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How do I? ...Can Fruits

Selecting, Preparing and Canning Fruit

Syrups for Canning Fruit

Adding syrup to canned fruit helps to retain its flavor, color, and shape. It does not prevent spoilage of these foods. The guidelines for preparing and using syrups (Table 1) offer a new "very light" syrup, which approximates the natural sugar content of many fruits. The sugar content in each of the five syrups is increased by about 10 percent. Quantities of water and sugar to make enough syrup for a canner load of pints or quarts are provided for each syrup type.

Procedure: Heat water and sugar together. Bring to a boil and pour over raw fruits in jars. For hot packs, bring water and sugar to boil, add fruit, reheat to boil, and fill into jars immediately.

Other sweeteners: Light corn syrups or mild-flavored honey may be used to replace up to half the table sugar called for in syrups. For more information see Canned Foods for Special Diets.

Table 1. Preparing and using syrups.
  Measures of Water and Sugar  
Syrup Type Approx. % Sugar For 9-Pt Load (1) For 7-Qt Load Fruits Commonly packed in syrup (2)
    Cups Water Cups Sugar Cups Water Cups Sugar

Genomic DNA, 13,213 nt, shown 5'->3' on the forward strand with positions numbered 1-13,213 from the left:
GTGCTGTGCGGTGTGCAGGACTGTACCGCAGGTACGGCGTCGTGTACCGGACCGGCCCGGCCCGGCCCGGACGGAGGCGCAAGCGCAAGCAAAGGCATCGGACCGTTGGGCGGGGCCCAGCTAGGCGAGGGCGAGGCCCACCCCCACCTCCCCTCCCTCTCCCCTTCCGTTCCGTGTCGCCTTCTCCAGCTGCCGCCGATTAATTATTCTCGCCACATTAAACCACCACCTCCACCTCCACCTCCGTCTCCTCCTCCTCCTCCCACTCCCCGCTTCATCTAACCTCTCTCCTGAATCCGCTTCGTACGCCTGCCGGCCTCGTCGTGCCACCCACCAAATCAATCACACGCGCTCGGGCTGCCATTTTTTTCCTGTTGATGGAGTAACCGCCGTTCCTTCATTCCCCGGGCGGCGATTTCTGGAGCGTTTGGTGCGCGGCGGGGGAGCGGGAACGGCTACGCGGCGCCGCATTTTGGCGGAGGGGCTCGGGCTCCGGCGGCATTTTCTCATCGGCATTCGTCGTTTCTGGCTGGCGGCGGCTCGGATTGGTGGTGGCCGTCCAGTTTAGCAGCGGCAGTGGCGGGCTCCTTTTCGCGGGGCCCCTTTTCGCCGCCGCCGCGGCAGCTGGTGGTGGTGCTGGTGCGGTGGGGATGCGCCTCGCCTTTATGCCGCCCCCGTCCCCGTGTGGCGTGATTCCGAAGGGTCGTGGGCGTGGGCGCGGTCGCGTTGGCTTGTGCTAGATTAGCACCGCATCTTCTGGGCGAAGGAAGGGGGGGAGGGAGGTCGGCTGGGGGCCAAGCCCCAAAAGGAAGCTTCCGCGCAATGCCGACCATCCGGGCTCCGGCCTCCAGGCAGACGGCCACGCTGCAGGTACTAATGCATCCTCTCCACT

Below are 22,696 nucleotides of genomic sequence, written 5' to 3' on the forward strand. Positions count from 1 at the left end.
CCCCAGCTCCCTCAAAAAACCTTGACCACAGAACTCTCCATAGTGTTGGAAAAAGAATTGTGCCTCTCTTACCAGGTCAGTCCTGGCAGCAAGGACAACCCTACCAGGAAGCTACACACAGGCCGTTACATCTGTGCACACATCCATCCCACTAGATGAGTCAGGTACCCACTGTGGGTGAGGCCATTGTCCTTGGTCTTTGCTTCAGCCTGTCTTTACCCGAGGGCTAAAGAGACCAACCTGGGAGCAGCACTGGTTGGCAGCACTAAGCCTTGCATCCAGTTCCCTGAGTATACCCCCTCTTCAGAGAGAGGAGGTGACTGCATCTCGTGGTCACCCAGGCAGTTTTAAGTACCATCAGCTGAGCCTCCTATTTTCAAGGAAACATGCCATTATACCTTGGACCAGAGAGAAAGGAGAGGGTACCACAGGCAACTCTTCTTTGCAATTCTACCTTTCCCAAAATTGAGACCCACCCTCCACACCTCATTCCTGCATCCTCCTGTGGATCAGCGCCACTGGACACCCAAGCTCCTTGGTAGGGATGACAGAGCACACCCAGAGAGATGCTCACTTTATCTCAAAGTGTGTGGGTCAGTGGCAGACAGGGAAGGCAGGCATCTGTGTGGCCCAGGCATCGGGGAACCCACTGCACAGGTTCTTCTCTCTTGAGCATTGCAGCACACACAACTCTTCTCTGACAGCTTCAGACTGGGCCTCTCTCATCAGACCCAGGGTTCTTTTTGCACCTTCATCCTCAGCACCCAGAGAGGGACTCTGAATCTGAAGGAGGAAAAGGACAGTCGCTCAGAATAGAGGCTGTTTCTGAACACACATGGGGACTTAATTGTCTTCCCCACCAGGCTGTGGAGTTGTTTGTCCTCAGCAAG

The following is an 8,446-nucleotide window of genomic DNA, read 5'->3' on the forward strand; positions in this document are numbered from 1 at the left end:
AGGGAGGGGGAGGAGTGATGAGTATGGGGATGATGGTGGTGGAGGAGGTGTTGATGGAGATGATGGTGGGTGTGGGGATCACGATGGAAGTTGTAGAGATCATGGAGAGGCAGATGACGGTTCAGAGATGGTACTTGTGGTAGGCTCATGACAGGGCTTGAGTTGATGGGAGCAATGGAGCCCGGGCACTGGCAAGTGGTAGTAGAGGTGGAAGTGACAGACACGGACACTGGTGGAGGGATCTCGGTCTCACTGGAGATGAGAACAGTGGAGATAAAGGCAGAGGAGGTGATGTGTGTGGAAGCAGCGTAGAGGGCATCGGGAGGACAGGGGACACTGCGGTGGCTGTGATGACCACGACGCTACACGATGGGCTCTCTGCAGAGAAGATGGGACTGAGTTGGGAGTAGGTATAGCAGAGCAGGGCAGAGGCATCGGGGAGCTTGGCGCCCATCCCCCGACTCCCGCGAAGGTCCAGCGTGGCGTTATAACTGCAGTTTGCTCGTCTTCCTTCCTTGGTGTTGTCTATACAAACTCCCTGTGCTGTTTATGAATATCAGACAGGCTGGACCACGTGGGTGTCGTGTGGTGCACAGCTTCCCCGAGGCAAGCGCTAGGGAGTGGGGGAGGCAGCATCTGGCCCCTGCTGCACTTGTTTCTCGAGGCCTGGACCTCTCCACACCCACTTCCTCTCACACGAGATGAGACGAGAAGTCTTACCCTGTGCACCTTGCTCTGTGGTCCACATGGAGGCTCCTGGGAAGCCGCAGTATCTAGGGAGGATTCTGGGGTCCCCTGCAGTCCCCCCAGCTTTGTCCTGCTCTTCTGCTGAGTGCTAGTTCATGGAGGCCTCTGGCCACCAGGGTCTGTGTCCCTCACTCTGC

Very Light 10 6-1/2 3/4 10-1/2 1-1/4 Approximates natural sugar levels in most fruits and adds the fewest calories.
Light 20 5-3/4 1-1/2 9 2-1/4 Very sweet fruit. Try a small amount the first time to see if your family likes it.
Medium 30 5-1/4 2-1/4 8-1/4 3-3/4 Sweet apples, sweet cherries, berries, grapes.
Heavy 40 5 3-1/4 7-3/4 5-1/4 Tart apples, apricots, sour cherries, gooseberries, nectarines, peaches, pears, plums.
Very Heavy 50 4-1/4 4-1/4 6-1/2 6-3/4 Very sour fruit. Try a small amount the first time to see if your family likes it.
  1. This amount is also adequate for a 4-quart load.
  2. Many fruits that are typically packed in heavy syrup are excellent and tasteful products when packed in lighter syrups. It is recommended that lighter syrups be tried, since they contain fewer calories from added sugar.


This document was extracted from the "Complete Guide to Home Canning," Agriculture Information Bulletin No. 539, USDA (Revised 2009).

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